Language in the RCMP report and Bill C-51 leaves open the possibility that the act and increased police and CSIS powers could be used against First Nations and environmentalists engaging in non-violent protests against pipelines or other environmentally destructive projects.

As University of Ottawa law professor Craig Forcese points out, with its reference to “foreign-influenced activities within or relating to Canada that are detrimental to the interests of Canada,” the anti-terrorism law could be used in the case of a “foreign environmental foundation funding a Canadian environmental group’s secret efforts to plan a protest (done without proper permits) in opposition to the Keystone Pipeline Project.” Considering that government ministers have already characterized anti-pipeline protesters as “foreign-funded radicals”, that’s not a stretch. The RCMP could consider my strong support for greenhouse gas emissions reductions and renewable energy as “anti-petroleum”.

Combatting terrorism is important, but Canada is not at war, and we already have many laws — and enhanced police powers — to deal with terrorist threats. More importantly, the RCMP report fuels the legitimate fear that the new law could be used to curtail important civil liberties, affecting everyone from religious minorities to organized labour and First Nations to environmentalists.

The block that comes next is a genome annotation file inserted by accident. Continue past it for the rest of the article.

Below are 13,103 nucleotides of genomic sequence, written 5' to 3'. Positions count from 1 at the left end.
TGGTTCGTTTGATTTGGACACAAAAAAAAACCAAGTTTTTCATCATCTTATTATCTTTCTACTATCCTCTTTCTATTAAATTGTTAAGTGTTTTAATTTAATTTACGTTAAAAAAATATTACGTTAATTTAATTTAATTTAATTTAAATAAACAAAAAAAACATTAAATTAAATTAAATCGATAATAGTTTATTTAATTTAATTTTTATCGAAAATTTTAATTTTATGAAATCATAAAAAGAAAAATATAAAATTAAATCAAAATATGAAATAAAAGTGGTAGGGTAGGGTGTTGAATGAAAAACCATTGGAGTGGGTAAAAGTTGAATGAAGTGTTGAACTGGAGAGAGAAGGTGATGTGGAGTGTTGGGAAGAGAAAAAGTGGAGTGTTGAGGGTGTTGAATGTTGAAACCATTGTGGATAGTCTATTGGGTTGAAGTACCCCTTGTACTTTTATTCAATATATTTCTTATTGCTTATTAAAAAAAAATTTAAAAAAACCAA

Cartoons or violence?

The Editor,  The Dominion Post,  Wellington

15 January, 2015

Dear Editor:

French satirical magazine Charlie Hebdo has probably never received so much attention from French politicians.  But it is good to see the widespread support for a free press which has been expressed since the attack on the magazine’s staff.  “Keep drawing,” as DomPost cartoonist Tom Scott said. Read the rest of this entry »